Since Jan 21, 2000
"I was a mugwump. We, the mugwumps, a little company made up of the unenslaved of both parties, the very best men to be found in the two great parties--that was our idea of it--voted sixty thousand strong for Mr. Cleveland in New York and elected him. Our principles were high, and very definite. We were not a party; we had no candidates; we had no axes to grind. Our vote laid upon the man we cast it for no obligation of any kind. By our rule we could not ask for office; we could not accept office. When voting, it was our duty to vote for the best man, regardless of his party name. We had no other creed. Vote for the best man--that was creed enough."
Mark Twain's Autobiography (North American Review, Dec. 21, 1906)
When you're middle aged, like I am, you start getting bit by that nettlesome nostalgia bug. I was raised in a Republican home, and can always remember how both my parents were always open to reason in political matters.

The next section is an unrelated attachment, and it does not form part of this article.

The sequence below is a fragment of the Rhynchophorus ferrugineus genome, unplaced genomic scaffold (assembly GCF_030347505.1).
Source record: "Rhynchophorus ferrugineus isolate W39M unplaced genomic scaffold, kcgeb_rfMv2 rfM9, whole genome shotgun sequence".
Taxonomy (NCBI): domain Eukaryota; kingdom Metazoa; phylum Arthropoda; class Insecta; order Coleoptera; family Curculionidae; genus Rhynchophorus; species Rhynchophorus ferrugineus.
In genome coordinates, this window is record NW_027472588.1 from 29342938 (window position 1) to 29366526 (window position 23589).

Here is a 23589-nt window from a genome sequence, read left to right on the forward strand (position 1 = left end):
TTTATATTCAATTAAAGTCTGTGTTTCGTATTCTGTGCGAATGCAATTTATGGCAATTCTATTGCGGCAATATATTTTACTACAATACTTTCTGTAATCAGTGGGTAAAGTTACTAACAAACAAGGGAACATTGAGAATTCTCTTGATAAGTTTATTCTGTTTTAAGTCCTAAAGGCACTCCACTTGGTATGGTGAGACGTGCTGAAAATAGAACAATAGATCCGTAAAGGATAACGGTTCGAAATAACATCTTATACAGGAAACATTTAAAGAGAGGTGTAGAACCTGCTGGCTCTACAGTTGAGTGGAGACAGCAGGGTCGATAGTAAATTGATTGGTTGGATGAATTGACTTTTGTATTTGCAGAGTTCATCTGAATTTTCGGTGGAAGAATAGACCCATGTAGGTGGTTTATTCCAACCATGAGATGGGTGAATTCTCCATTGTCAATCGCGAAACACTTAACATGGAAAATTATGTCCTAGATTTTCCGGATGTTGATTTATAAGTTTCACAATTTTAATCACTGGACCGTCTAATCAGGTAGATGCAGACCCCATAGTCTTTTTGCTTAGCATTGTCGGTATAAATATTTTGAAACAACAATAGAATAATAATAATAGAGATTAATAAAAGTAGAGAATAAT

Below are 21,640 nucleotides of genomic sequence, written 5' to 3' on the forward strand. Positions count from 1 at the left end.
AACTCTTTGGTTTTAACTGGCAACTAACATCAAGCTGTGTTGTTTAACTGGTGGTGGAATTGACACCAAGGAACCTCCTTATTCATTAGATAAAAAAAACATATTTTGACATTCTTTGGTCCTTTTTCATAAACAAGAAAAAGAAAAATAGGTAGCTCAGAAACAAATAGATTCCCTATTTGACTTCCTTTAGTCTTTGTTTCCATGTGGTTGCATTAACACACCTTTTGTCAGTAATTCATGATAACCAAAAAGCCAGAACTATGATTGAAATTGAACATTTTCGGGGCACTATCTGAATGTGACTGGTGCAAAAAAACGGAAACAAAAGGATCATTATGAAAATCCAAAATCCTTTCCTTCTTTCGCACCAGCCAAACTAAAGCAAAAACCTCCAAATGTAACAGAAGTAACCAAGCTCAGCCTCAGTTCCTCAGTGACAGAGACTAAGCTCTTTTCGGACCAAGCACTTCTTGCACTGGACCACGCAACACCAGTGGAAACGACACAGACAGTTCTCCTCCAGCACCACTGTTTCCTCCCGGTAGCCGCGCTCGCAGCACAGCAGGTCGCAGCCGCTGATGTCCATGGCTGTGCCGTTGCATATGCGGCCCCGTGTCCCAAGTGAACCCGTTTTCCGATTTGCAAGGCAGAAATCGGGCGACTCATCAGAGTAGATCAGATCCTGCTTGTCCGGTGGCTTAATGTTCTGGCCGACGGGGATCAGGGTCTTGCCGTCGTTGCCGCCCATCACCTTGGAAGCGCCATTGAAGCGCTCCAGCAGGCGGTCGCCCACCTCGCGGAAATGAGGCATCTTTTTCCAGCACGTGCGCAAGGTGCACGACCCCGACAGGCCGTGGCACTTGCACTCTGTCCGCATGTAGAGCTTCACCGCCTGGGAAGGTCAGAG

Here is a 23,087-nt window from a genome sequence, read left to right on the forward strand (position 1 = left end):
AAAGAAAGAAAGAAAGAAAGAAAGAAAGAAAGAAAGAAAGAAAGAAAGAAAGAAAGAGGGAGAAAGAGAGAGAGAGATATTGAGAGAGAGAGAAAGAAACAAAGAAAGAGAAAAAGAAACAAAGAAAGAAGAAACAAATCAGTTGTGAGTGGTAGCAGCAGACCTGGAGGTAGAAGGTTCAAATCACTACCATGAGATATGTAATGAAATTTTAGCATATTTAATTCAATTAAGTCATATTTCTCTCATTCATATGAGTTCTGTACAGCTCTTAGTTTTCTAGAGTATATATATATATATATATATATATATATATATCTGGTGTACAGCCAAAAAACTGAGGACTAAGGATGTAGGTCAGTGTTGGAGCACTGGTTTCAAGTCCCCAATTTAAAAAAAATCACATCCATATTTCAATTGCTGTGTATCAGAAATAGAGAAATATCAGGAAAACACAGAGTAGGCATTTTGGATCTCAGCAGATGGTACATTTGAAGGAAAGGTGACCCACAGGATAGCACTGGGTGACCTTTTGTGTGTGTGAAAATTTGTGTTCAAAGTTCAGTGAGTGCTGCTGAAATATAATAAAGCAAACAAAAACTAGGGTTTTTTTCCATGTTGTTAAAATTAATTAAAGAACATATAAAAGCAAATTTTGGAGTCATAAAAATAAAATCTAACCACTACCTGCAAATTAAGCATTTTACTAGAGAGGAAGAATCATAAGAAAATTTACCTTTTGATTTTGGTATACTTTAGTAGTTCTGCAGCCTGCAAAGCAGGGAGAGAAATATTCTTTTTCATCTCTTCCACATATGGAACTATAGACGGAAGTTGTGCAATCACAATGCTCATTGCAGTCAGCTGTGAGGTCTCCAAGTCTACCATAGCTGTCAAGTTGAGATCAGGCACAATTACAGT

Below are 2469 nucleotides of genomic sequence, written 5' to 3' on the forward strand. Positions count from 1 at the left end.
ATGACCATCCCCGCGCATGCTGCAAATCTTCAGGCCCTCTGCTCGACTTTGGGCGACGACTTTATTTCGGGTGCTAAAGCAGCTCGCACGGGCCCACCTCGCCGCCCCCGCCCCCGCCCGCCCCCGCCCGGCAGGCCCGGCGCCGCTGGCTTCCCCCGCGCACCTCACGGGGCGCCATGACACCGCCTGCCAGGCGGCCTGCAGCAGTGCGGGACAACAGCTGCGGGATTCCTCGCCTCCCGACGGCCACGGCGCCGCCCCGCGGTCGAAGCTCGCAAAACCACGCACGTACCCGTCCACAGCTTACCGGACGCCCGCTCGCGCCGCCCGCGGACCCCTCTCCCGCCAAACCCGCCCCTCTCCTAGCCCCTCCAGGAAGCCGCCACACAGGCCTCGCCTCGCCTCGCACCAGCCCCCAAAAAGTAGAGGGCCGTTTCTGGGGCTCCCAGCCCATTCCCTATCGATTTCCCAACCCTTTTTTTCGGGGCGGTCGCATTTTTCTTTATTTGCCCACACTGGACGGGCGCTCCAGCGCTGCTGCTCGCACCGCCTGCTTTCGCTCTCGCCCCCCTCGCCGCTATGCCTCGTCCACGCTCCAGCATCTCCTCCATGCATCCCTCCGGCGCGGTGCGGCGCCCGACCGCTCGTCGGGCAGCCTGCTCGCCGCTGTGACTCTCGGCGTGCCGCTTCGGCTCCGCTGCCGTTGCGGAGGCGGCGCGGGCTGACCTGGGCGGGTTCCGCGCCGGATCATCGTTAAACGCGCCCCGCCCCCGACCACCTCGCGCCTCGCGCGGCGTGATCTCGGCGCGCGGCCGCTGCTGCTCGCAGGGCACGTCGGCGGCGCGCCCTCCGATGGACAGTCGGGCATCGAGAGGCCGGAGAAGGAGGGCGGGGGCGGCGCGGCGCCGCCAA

As a college kid in the sixties, I noticed the most radical of my classmates preferred yelling. That has now become the standard: Conservatives discuss, liberals yell.
So, I'm a bit nostalgic for the discourse of yesteryear. I miss the fact that it used to be common knowledge that we don't live in a black-and-white world; that there are an infinite number of gray shades to life; and whether I agree with some of them or not, discussion of them is valid. We draw our own conclusions, each of us alone, not as a group. Collectivism is not my political oyster.
I'm here because I like discussion. I prefer to be responsible for my own actions and words, and enjoy sharing ideas with others of like mind.
I'm also here for something of an education. There is some really intelligent stuff going on on this forum, and there is information here that cannot be had anywhere else that I know of.
It's a fun place.